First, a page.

Darkey Kelly: Witch, Killer or Ghost?

WhatsApp Image 2018-10-25 at 19.12.03

In the spirit of Halloween, this week’s Fringe Rebel has a gruesome and spooky story. A dark figure in Dublin’s history, there are many rumours and tales surrounding the serial killer Darkey Kelly. But which are fact and which are fiction? That’s up to you to decide.

Little is known about Darkey Kelly’s early life, in fact, very little is known about her at all. She was born Dorcas Kelly, Dorcas meaning ‘Dark’ in Irish, probably in Dublin in the 1730s, but after that, we don’t much more about her life pre-infamy. Most of what is known about Darkey comes from folk tales and urban legends, meaning it is very difficult to detangle the tall tales from the hard facts.

What we do know is that Darkey was the proprietress of a popular Dublin brothel in the 1750s. The Maiden Tower Brothel in Copper Alley near Fishamble Street was infamous as a place of debauchery at the time. Darkey more than likely started out as a prostitute herself, acquiring enough money to elevate herself to buy and run the brothel.

One of her more high profile clients was the Sheriff of Dublin, Simon Luttrell. A nobleman, Luttrell was a member of the House of Commons and the first Earl of Carhampton. Luttrell was a lewd man, known for his debaucherous behaviour. It was well known that he frequented a number of brothels around Dublin. He earned the title “King of Hell” not just because of his raunchy behaviour in the whorehouses and pubs of Dublin, but also for much more sinister reasons. Luttrell was in fact a member of the infamous Hellfire Club. This boy’s club met with the expressed purpose of… well, getting fucked up on drugs and drink and conducting satanic rituals. I really don’t know how else to put it. It is possibly the involvement of Luttrell with both Darkey Kelly and the Hellfire Club that fuelled many of the rumours about Kelly’s life and death.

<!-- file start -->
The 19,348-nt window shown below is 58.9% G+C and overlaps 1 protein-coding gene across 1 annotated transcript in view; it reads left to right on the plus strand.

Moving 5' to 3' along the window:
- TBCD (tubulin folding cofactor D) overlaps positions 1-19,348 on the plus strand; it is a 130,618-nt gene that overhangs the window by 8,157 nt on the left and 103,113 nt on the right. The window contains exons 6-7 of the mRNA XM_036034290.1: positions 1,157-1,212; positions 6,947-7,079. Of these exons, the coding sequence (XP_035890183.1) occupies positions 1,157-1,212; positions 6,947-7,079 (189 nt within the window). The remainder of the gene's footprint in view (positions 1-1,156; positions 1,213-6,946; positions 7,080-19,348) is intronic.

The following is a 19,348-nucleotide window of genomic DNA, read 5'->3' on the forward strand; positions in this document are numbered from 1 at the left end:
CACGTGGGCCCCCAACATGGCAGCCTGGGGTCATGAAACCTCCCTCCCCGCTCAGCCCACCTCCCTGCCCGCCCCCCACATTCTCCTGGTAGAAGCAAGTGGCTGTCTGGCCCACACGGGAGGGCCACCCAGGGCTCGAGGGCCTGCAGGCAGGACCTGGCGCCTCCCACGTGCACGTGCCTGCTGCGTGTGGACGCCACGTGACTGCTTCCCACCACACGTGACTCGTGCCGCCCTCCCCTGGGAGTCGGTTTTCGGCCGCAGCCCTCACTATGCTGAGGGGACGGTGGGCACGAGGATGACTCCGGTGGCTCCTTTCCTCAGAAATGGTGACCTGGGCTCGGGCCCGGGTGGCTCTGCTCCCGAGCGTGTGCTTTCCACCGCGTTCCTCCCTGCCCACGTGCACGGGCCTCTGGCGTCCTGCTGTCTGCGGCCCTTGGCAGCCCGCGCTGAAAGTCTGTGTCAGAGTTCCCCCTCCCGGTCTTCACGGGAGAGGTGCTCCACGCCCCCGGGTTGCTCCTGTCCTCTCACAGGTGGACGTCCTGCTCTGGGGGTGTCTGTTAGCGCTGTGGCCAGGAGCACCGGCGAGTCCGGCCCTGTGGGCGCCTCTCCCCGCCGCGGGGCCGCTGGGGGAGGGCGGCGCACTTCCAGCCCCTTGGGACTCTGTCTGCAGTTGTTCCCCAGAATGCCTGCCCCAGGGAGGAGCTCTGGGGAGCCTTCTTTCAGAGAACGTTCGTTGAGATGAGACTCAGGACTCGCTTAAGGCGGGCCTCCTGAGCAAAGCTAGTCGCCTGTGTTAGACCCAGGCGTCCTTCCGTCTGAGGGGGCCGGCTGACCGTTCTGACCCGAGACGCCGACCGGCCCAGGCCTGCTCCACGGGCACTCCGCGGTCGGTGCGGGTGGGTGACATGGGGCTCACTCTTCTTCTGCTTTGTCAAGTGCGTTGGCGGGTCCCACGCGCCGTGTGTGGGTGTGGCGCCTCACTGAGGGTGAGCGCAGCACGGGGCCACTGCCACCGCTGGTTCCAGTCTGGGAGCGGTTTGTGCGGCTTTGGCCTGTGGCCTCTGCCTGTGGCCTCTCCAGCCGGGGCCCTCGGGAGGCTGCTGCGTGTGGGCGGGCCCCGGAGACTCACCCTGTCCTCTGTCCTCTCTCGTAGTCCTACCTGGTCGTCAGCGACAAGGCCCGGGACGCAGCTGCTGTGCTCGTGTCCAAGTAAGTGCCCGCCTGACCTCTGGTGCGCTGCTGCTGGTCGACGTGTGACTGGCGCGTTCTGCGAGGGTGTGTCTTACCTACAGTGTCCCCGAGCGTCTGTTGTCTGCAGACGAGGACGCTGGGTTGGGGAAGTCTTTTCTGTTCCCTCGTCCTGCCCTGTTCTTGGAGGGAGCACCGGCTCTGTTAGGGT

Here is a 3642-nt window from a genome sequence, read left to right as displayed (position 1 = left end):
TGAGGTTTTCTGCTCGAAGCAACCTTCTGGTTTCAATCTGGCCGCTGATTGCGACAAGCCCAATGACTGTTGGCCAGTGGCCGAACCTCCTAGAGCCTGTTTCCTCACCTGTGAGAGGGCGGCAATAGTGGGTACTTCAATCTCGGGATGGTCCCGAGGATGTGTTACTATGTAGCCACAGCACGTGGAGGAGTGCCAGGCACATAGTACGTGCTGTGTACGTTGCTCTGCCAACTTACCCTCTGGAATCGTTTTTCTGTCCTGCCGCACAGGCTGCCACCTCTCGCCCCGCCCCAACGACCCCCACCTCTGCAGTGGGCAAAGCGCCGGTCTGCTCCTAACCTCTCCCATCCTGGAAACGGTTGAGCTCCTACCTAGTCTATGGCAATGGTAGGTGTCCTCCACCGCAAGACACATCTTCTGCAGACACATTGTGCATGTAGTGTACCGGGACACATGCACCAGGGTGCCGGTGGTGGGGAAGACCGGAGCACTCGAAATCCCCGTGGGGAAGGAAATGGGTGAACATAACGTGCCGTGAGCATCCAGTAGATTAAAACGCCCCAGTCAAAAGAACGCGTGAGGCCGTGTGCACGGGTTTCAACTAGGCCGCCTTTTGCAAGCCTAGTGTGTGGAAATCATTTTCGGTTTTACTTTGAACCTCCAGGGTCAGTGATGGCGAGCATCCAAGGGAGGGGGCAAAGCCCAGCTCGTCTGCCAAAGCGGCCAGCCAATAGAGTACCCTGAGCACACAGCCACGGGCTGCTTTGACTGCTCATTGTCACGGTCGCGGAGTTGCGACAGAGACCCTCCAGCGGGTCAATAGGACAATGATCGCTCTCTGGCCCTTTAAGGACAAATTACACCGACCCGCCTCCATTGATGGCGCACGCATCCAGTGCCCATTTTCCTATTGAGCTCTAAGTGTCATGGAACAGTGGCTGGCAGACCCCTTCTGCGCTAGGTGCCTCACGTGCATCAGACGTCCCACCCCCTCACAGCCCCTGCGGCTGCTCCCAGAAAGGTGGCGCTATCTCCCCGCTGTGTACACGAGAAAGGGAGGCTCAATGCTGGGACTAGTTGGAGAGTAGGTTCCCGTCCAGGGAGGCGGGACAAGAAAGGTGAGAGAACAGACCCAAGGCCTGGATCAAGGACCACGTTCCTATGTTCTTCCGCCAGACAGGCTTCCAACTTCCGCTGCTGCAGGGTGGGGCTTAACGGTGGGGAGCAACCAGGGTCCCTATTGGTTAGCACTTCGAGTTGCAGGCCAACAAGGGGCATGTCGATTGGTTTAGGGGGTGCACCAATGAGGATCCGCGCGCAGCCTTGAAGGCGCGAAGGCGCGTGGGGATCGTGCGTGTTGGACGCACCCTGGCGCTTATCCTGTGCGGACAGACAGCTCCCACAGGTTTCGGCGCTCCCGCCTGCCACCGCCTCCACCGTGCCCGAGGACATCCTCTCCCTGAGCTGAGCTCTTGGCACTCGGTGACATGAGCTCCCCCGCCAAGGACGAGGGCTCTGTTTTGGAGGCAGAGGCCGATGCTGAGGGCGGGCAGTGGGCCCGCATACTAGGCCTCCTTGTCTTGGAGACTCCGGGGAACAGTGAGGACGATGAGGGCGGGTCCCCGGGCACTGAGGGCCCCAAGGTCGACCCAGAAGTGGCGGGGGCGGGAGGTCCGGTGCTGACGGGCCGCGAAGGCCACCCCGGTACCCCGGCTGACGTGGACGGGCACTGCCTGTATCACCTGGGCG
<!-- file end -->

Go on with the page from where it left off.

For centuries it was thought that Darkey Kelly was tried and executed as a witch. The story goes that she accused Luttrell of Fathering her child and subsequently Luttrell murdered that child in a satanic ritual. Luttrell counteracted this claim by stating that it was Darkey that killed the baby as a sacrifice and she, in fact, cast a spell on him in order to father it. Of course, who would you believe in this scenario, a high-profile nobleman in society or a woman of ill-repute? According to the lore, Darkey was found to be a witch and subsequently was burned at the stake for her crimes.

This remained the legend for centuries before a couple of local historians uncovered the actual truth of her execution. She was implicated in the disappearance of a Dublin shoe maker, John Dowling in 1760. Her brothel was investigated and the authorities found five corpses hidden in the vaults of the building. All five men had been killed by Darkey Kelly’s hand. Originally, Darkey had contested a trial on the grounds that she was pregnant. After it was found that she was not with child, she was sentenced in January 1761.